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  Pollin Teams Snubbed in Annapolis

By Thomas Heath
Washington Post Staff Writer
Thursday, December 30, 1993; Page B03

Maryland legislative leaders dismissed talk of helping the Washington Bullets and Capitals sports teams campaign for state relocation aid so they could focus on the Washington Redskins' planned move to Laurel, according to participants at the recent meeting of lawmakers.

Their decision not to link the basketball Bullets and hockey Capitals to the Laurel project indicates that sports entrepreneur Abe Pollin may have an uphill fight if he asks the state to help pay for a building to replace his USAir Arena in Landover.

Pollin is looking at how the state might help him get a new, long-term home for his franchises.

"There's all kinds of deals that could be worked out," said state Sen. Laurence Levitan (D-Montgomery), chairman of the Senate Committee on Budget and Taxation. "It could be a cooperative effort."

Pollin is considering renovating or replacing his aging 19,000-seat USAir Arena because it lacks modern amenities and is not easily accessible to fans.

The discussion took place at a meeting of legislative leaders in early December in the Senate Lounge in Annapolis to review efforts by Redskins owner Jack Kent Cooke to move his team to a privately built stadium in Laurel.

Maryland Stadium Authority Chairman Herbert J. Belgrad and Mark L. Wasserman, secretary of the Maryland Department of Economic and Employment Development, also were present.

While some legislative leaders have said new arenas should be built with private money, others said they would not rule out state help.

"It's critical to keep the teams in the Washington-Maryland area," said House Speaker Pro Tem Gary R. Alexander (D-Prince George's). "All of us are willing to look at anything."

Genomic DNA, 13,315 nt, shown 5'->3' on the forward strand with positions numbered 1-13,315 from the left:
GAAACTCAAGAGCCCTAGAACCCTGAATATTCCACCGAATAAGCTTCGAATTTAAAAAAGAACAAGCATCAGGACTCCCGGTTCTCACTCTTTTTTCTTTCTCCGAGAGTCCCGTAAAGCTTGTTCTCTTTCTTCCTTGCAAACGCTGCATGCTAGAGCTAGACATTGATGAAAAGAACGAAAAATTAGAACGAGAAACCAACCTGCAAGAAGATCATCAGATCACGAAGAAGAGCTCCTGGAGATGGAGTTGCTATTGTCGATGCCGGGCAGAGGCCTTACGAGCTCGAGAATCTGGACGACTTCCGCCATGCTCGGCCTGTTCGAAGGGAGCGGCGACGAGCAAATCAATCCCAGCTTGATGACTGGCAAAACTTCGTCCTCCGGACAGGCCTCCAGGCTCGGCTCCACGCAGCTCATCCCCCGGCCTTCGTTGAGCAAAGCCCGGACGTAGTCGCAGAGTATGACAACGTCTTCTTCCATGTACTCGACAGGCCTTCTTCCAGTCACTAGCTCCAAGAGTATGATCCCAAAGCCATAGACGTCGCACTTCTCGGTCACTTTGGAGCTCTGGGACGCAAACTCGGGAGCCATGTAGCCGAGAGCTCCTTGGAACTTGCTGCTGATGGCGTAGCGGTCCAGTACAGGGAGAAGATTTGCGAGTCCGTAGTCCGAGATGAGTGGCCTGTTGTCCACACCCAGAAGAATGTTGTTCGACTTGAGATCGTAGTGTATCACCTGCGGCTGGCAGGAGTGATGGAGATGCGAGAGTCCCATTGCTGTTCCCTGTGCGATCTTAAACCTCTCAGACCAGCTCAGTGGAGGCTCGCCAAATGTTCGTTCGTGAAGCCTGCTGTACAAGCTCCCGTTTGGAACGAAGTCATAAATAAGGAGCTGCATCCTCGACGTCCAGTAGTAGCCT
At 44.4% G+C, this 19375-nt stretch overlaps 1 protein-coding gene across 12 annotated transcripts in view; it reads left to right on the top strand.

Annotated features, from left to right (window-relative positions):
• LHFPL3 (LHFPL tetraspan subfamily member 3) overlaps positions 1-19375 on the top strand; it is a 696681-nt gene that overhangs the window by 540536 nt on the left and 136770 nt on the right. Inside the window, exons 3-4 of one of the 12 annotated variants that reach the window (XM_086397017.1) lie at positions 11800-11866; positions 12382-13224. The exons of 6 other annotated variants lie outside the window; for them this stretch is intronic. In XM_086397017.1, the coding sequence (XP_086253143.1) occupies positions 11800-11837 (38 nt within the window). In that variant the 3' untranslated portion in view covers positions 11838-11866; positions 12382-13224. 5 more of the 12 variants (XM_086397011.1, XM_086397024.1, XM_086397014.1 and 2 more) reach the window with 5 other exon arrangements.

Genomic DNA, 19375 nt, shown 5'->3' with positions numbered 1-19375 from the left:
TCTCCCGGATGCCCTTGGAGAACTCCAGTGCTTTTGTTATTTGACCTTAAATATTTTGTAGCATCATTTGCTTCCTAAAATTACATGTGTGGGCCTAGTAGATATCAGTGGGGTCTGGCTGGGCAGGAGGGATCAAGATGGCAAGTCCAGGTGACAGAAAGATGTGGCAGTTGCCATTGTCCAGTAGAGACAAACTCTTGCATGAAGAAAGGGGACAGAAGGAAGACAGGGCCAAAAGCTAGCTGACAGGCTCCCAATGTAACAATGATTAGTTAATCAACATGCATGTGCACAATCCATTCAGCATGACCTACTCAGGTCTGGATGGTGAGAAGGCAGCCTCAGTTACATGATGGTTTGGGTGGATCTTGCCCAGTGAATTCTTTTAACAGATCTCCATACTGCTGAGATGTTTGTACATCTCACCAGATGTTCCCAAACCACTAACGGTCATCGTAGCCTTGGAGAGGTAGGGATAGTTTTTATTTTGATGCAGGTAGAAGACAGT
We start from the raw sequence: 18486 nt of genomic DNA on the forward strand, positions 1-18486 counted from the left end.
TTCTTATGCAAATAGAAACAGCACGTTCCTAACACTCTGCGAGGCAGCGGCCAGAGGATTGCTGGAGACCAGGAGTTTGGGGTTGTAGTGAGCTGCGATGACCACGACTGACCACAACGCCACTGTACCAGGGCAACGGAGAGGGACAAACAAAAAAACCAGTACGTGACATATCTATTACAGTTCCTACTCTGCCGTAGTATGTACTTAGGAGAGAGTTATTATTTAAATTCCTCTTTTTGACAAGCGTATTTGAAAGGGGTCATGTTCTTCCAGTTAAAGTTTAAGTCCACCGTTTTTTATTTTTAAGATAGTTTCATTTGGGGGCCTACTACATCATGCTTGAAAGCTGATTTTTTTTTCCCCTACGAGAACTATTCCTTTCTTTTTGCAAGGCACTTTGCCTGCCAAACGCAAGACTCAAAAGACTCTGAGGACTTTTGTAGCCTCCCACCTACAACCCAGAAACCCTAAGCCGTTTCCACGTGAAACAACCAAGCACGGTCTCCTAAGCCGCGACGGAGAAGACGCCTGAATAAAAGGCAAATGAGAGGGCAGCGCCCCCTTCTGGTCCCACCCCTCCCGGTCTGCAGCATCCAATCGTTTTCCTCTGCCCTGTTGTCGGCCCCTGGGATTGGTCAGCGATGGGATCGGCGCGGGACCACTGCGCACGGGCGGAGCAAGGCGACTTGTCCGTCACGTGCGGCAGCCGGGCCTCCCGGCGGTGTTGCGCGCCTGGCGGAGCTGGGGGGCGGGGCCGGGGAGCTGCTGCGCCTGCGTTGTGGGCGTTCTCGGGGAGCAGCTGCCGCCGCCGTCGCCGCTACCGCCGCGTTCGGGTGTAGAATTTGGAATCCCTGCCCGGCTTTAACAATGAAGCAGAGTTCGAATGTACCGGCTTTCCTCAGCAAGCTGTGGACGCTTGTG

Senate President Thomas V. Mike Miller Jr. (D-Prince George's), opposes public funding. Miller's counterpart in the House of Delegates, Casper R. Taylor Jr. (D-Allegany), who will become House speaker Jan. 12, said yesterday the state should go slow in considering moves by professional teams.

"In a relatively short period of time, we're being asked to look at all kinds of sports franchises and their relative locations," Taylor said. "That indicates to me the need to do some long-range strategizing about the Baltimore-Washington area's future in professional sports before we start playing musical chairs with all the franchises."

Pollin wants to harness for his moving needs the $89 million bonding capacity held by the stadium authority, aides said. He has hired Legg Mason Inc., a securities firm, to perform feasibility studies on moving the teams. Options include Baltimore, Washington and Laurel. District officials say they are strongly interested in the teams.

The discussion of USAir Arena at the State House began with a sheet distributed by Belgrad listing several talking points.

They included the proposition that the time had come for the General Assembly to pay more heed to the Bullets' and Capitals' economic impact on the region, the inadequacy of USAir Arena, the need for moving and how to finance the move.

Alexander said the talks ended quickly because "no one wanted to complicate the {football} issue."

Staff writer Richard Tapscott contributed to this report.

© Copyright 1997 The Washington Post Company

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